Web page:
Prepare the to Shepherd, by Brian Croft. Like most books on the subject Brian talks about the moral and spiritual qualifications for the office. But, the additional stuff you get from Brian would include a peak into how he prepares guys for the ministry. He lets us into his internship process at his church. Why is this important? Because he shows how the congregation comes to recognize and affirm the man’s gifting. It is short and very helpful.
Church Elders, by Jeramie Rinne. I love Jeremy’s book for new elders or for elder preparation. It is so very helpful. I also think it is helpful for helping guys to discern what an elder looks like and then to see if the gifting is evident. This book does the same thing for the congregation. Put this alongside Croft’s book.
Called to …
Awhile back I was having a bad day in the middle of a bad week. I was knee-deep in self-pity and was on the 3rd stanza of a country song about the ministry. Then suddenly the dog started barking. It broke my concentration on myself and I decided to go and see who was at the door. It was the mailman and he had a box. I tore into the box hoping to find something awesome, and was happy to find something very helpful. Inside the box was a copy of Jared Wilson’s The Pastor’s Justification. I sat down in the chair and read the introduction and the first chapter. Then I made some coffee and crushed the next several chapters. It was done the next day. I loved it. It was something awesome. And timely.
Let me explain. As pastors we have this devilish proclivity to make everything about ourself. We are tempted to the following sinful and unhelpful patterns: if the ministry is going “well” then we are validated and if the ministry is going “bad” then our identity is hanging in the balance. It is very tempting for pastors to tell everyone else how to apply the work of Christ while neglecting to do it ourself. We could preach justification by faith alone, by grace alone, in Christ alone, to the glory of God alone; but subtly believe justification by success, by works, through the church, to the glory of self. This is deadly.
How do you …
Who would you say was the most pagan, biblically illiterate church in the New Testament? Chances are Corinth would be at the top of your list. Judging by the tone of and issues included in Paul’s two letters, we can safely say that the church had a bit of a pagan hangover mixed with gospel amnesia. But this did not stop him from dipping his pen in the inkwell of the Old Testament Scriptures to make his point.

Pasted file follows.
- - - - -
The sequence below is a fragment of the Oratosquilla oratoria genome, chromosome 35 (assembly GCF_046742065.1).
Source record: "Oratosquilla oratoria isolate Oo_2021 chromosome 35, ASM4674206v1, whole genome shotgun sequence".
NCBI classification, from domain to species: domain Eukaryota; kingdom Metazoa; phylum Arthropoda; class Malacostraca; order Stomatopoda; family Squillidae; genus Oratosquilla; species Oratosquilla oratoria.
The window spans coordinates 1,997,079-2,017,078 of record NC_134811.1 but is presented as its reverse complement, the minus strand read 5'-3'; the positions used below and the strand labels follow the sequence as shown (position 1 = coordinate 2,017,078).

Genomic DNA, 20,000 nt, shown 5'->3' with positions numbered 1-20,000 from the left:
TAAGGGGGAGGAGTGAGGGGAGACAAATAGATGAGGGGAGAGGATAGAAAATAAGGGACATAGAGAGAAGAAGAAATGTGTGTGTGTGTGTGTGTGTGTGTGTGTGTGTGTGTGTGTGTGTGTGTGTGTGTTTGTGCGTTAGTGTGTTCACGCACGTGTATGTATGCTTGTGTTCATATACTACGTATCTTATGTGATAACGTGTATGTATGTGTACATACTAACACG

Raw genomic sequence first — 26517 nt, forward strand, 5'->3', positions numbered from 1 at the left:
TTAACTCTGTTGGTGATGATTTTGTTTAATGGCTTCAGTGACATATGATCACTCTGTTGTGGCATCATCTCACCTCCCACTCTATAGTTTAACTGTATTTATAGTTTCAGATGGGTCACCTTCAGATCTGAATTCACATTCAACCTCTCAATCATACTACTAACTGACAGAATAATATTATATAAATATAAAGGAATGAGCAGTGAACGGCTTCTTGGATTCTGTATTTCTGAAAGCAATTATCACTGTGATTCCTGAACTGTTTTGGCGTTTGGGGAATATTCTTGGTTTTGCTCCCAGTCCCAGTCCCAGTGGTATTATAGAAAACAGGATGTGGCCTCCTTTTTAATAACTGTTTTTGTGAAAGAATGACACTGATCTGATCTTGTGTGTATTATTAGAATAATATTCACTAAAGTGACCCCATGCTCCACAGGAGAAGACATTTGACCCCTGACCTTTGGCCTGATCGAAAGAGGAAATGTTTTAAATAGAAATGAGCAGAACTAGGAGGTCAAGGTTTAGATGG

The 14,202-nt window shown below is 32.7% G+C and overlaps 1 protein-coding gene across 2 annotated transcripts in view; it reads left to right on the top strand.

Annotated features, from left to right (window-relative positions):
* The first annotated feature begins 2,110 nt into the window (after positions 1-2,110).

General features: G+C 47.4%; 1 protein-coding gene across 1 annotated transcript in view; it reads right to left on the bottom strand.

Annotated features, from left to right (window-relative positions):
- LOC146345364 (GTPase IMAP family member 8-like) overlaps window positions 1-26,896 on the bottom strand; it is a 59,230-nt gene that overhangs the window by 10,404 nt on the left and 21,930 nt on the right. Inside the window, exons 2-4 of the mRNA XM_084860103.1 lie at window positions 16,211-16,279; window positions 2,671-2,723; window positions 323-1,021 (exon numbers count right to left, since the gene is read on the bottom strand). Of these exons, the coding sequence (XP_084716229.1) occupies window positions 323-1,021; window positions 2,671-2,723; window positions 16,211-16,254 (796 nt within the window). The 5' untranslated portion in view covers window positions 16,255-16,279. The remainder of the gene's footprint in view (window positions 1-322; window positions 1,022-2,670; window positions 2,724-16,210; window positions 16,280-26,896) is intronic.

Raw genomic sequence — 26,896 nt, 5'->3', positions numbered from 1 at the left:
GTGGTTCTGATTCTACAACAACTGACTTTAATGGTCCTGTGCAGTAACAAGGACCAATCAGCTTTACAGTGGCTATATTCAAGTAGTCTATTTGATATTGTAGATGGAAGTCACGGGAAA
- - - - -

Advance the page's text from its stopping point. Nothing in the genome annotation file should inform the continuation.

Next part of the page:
When you consider that Paul only spent about 18 months with these people it is even more striking. He got a lot done. He reasoned with Jews and, along with Aquila and Priscilla, saw Gentile converts and a church planted (Acts 18; Rom. 16.3; 2 Tim. 4.19-20). This is a strong gospel encouragement, even amid a city that was so full of false worship (1 Cor. 8.5).
Think about how the Old Testament Scriptures are treated today in Evangelicalism. They are rarely touched and when they are they are often moralized rather than preached with any connection to Jesus. Ask the average church goer how the Old relates to the New Testament and you will get a surprising array of answers. Consider the sermons by pastors. How may preach the Old Testament? There are many scholars who are occupied with redaction criticism and cast serious doubts about the reliability of many Old Testament texts. Sadly, many preachers have become functional evangelical redactors by ignoring large portions of their Bibles or at least lacking the confidence or the understanding to show the robust significance …
Several months ago I carefully evaluated my personal reading habits. My conclusion troubled me a bit: I am reading a lot but it is not enjoyable. I read more because I have to instead of because I like to. This may not seem like much of an issue to you, but think with me for a minute and see if you can relate.
Being a pastor I have to read a lot. Each week I need to read commentaries for the passage I am preaching but also need to track down answers to questions from church members. I have books related to our residency program that I must also be very familiar with. Then there are personal items related to ministry that I feel I need to freshen up on or become familiar with. Having not gone to seminary and never read a book until 2002, I always feel like I need to be on the active end of filling any academic potholes that I may have. As a result, at any time there could be 10-15 books “in progress”. This is normal for most pastors and even a light load for others.
Brian Croft has proven himself to be a shepherd of shepherds. I can attest to this personally as I’ve benefited from the Practical Shepherding website and seminars, and even phone conversations with him and my elder team. The book The Pastor’s Ministry is like a roundtable discussion with Croft as he instructs on 10 priorities of a pastor. This is a much needed book for us “younger” reformed guys who may know theology like the back of our hand but could definitely benefit from deepening our wells in the practical side of pastoral care. Although I think every pastor should read the classic, The Christian Ministry by Charles Bridges, it’s not necessarily a book I would hand a busy pastor to help him get back to the basics of shepherding. Croft’s book, on the other hand, can be read in a few hours and bring immediate reform.